The Sorrow of War
It had been almost five weeks since I had seen or heard from my brothers. I had written them three times and received no reply to the letters. I had also tried calling them at their foster home and received no answer. It was starting to worry me.
"I'm tellin' ya man, I'm sure they're fine," Andrew tried to reassure me, though he wasn't very trusting with his mind fogged with rosa canina (1). It didn't take long for the violence and death of the war to get to a lot of the soldiers, and they started looking for something to keep their mind off of the war quickly. Rosa canina was exactly what they were looking for. I refused to touch it.
"Maybe they are," I agreed out loud, but inwardly I was starting to doubt it. Five weeks with no word. Five weeks of being shot at and watching men bleed to death without so much as a 'hi' from either of my kid brothers. I wasn't sure whether I should be more worried or hurt, but the worrywart in me chose the former.
My outfit had shipped out like Lieutenant Cane had warned us early the day after I drove off, leaving my distraught brothers behind. Since then, three of the men had been killed, and two more wounded and shipped home. I knew from the time the first man went down that I'd never sleep peacefully again.
For now I didn't care about that though. All I cared about was getting home to my brothers and making sure they were okay. I was sorely tempted to shoot myself in leg and go home, but then I looked at Cut and Jennings and Morgan, all who had families and children of their own, and I knew I couldn't do that. We were all in this together.
I grabbed my gun hastily, and pulled Cut up to his feet when a rain of bullets charged our way.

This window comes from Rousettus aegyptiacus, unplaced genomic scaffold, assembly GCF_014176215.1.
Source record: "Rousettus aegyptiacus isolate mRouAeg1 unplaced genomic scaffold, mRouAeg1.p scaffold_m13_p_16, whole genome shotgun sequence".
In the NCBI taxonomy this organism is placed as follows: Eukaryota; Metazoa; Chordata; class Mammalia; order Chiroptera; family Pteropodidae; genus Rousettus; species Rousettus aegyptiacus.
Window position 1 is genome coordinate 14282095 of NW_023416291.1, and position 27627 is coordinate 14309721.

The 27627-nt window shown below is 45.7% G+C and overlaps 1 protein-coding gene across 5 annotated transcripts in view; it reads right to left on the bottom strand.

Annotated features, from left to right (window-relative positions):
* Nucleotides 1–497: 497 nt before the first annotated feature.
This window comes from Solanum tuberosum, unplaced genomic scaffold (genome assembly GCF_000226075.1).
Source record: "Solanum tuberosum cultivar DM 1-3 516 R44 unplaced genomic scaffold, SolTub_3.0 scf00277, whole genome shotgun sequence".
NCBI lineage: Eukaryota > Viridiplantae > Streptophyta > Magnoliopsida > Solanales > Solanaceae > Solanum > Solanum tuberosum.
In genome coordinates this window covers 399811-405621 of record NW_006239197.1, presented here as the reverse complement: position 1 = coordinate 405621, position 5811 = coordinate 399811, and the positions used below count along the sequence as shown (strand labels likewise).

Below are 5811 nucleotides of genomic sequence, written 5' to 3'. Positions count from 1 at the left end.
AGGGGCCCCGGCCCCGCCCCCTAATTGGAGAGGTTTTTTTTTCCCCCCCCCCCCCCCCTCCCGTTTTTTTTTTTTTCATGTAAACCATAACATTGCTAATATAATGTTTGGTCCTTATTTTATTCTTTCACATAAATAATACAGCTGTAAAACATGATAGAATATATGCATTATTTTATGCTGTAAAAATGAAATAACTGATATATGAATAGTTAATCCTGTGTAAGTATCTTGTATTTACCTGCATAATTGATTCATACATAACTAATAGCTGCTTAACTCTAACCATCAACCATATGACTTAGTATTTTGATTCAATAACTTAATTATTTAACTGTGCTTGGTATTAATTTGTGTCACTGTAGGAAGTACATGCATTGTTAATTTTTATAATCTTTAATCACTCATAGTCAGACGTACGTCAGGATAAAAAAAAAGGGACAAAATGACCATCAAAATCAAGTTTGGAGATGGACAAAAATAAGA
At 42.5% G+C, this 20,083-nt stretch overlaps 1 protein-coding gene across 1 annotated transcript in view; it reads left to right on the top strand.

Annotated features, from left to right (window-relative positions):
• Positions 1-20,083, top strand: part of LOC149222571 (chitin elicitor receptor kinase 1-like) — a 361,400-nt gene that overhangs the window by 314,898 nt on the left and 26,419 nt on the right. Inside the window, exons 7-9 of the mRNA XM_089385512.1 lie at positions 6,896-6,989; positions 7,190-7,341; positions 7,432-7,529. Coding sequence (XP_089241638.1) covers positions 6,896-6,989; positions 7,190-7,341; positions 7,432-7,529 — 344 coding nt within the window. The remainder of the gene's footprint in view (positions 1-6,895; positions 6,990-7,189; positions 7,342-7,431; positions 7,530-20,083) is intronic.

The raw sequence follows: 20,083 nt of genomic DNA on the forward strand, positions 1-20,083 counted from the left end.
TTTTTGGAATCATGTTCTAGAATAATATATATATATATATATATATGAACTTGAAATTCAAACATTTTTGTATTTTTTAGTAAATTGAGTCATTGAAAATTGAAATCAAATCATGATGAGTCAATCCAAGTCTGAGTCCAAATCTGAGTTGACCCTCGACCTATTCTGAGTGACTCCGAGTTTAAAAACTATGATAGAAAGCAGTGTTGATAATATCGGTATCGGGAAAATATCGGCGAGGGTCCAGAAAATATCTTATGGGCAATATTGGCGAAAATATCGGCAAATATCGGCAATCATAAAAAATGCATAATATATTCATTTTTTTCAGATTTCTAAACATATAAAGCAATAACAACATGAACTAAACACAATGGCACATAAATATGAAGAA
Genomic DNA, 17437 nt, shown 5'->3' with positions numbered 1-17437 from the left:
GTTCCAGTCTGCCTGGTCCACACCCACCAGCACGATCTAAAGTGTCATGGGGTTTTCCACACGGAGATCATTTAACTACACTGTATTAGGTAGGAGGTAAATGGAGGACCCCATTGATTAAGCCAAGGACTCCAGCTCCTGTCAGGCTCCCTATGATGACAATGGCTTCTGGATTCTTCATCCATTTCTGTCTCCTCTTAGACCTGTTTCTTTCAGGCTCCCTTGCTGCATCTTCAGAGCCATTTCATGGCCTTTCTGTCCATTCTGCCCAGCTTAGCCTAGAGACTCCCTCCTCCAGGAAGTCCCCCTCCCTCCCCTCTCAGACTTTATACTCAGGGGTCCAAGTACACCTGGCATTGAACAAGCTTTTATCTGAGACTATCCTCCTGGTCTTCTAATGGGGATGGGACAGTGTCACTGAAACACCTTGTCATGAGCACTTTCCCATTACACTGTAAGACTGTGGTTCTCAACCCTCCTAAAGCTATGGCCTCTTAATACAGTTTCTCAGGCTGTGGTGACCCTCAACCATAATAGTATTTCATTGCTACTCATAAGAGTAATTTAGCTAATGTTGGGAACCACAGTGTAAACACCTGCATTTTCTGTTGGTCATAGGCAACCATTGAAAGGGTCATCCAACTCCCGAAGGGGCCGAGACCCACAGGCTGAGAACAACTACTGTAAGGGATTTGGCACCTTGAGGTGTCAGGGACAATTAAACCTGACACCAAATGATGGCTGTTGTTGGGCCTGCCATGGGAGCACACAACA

"Get down!" Our platoon leader ordered, aiming his gun at the oncoming fire. I dropped to my knees, pulling Cut with me. His shoulder was bleeding profusely, and I ripped off a piece of my shirts to strap over it.
"Cut! Andrew are you okay?" I called to him over the rush of speeding bullets and dropping bombs. He was shaking and over the noise I just barely made out what he said.
"My soul swims out of my corpse…and turns into a vampire…going off to suck human blood." (2)
The first protest we went to was bizarre. It consisted of 50 or so insane radicals waving signs around like maniacs. At least, that's what it seemed like at the time. But the more we got involved and the more people that showed up in support, the more sense it made. This war was wrong.
It took Pony more time than it took me to get to this point. He still wouldn't participate in the dope smoking and acid drinking parties Sadie and Jay-man threw. I always liked parties and grew into them fast, making best friends with Chester, T-Bird, and my other foster brothers and sisters. They called me 'Motley' since I was different than the average person. Pony refused to be called by anything other than his name, so the guys left him alone about it. I think he really missed Darry, whom we hadn't heard from since he left.
We were never home. We were protesting, shooting up at neighbors' houses, or planning some other kind of revolution. The excitement kept me from worrying too much about Darry. Sadie kept telling me that the more we protested, the quicker they'd bring the 'boys home'. Pony was worried that the protests were getting too violent; us attacking cops and cops attacking us. Chester had even been hit with a baton and put in jail for a night, but desperate times called for desperate measures.
Maybe Pony even resented me a little for getting involved. But he didn't understand. It was my job to bring Darry home, and I would do whatever I had to, to make that happen.
Rosa Canina is a drug (plant) many of the soldiers used in Vietnam.
This is a quote from the book, The Sorrow of War, by Bao Ninh
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